US and its gun lobby


I had an exchange recently with a friend from US who had lamented President Trump’s proposal to arm teachers to control, as Trump sees it, the deaths of children killed in schools. She pointed out that teachers would leave their jobs if required to be armed. (I won’t discuss here the twisted logic of such an arm-teachers scheme: it is surely only comprehensible by a few of the more twisted of US intellects?)


Trump’s response was surely not that of a mature person? No one should have a gun, save for very good reason, in the first place. Guns should be banned; or at least their use should be heavily regulated (as they are in most countries which regard themselves as civilised).


My friend replied that US people would not accept that: ‘That’s never going to fly in the US. It’s in our Constitution. The key here will be which arms we have the right to bear; and under what conditions?’


So why not change the ‘constitution’ and teach US people that killing is wrong? ‘The means of killing should be taken away from people’ I suggested. Ah, ‘easier said than done, said my friend’. And yet, in 1865 the constitution was changed to deal with slavery….


This is all so basic. People in civilised countries stopped carrying swords and daggers more than two centuries ago; and yet in US most people – I believe – are entitled to carry guns. (I even find it odd that in eg France police and customs officers carry guns: that would never be allowed in England.) Guns provide a means far more lethal than swords to kill each other. You can kill at much further away with a fire-arm than with a dagger.


US claims to lead the free world; yet US people carry guns around to kill each other with in a way which to most of us is truly primitive. It gets worse. Success for some US persons – such as their President – is judged by how much money you can amass. Materialism is everything. Greed defines you. Yet it is said that it is easier for a camel to pass through the eye of a needle than for a rich man to get to heaven. In other societies art, music and intellectual achievement are measures of success, for many. US people, relative to their number, have a modest number of artists, composers, intellectuals, scientists and law reformers. The state of its religion is about where European societies were in the mid-1800s.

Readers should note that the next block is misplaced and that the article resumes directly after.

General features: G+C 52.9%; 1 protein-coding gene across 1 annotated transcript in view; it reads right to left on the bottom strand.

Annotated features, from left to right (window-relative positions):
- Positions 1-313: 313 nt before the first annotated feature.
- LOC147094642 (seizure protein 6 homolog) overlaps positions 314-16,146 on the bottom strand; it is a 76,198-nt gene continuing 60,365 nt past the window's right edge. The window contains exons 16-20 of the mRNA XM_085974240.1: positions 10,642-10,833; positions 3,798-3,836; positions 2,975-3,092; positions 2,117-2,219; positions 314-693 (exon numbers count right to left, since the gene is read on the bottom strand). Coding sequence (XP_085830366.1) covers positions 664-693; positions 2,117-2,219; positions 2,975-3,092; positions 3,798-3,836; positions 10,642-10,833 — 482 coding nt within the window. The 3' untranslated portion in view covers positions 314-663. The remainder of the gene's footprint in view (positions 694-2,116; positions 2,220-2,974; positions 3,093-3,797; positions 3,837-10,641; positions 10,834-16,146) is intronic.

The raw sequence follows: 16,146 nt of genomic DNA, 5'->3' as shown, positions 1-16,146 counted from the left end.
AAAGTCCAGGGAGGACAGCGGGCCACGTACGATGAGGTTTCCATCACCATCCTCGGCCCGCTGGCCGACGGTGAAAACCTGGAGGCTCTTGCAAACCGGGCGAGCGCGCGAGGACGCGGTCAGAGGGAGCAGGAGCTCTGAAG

Compared to many other modern societies, US is a primitive country to be sure: governed by materialism and regulated by private gun-laws. And to ban or regulate guns is ‘Easier said than done’ said my friend. That was probably what many people said in (say) 1800 of slavery. In England slavery was said not to exist at common law (Somersett’s case) in 1775. Trade in slaves was abolished in 1807 and it was formally banned throughout the colonies in 1833. In US it was banned in 1865, though segregationist tendencies subsisted – still subsist, under Trump? – for a long time.


If the US can ban slavery in 1865, why can it not ban guns now; or at least severely regulate their use (as is the case with the rest of us)?


Legal aid and Convention rights in domestic violence committal proceedings


Non-molestation orders and conviction for breach


Family Law Act 1996 Pt 4 is the direct descendant of Domestic Violence and Matrimonial Proceedings Act 1976 which enabled courts, for the first time, to exclude married parties from their homes; and it applied to unmarried parties as if they were married to one another (Davis v Johnson [1978] UKHL 1, [1979] AC 264). The legislation was recast in 1995 (then abandoned) but reintroduced the following year as Pt 4 of Family Law Act 1996 (FLA 1996). This included s 42 non-molestation orders ‘NMO’): where a complainant spouse or partner (A, mostly women) could ask the court to make B (their partner or spouse) the subject of an order. Non-molestation orders (FLA 1996 s 42) and the way they are dealt with by the courts – especially in terms of legal representation and legal aid – is the subject of this article


FLA 1996 s 42, as relevant, reads


42 Non-molestation orders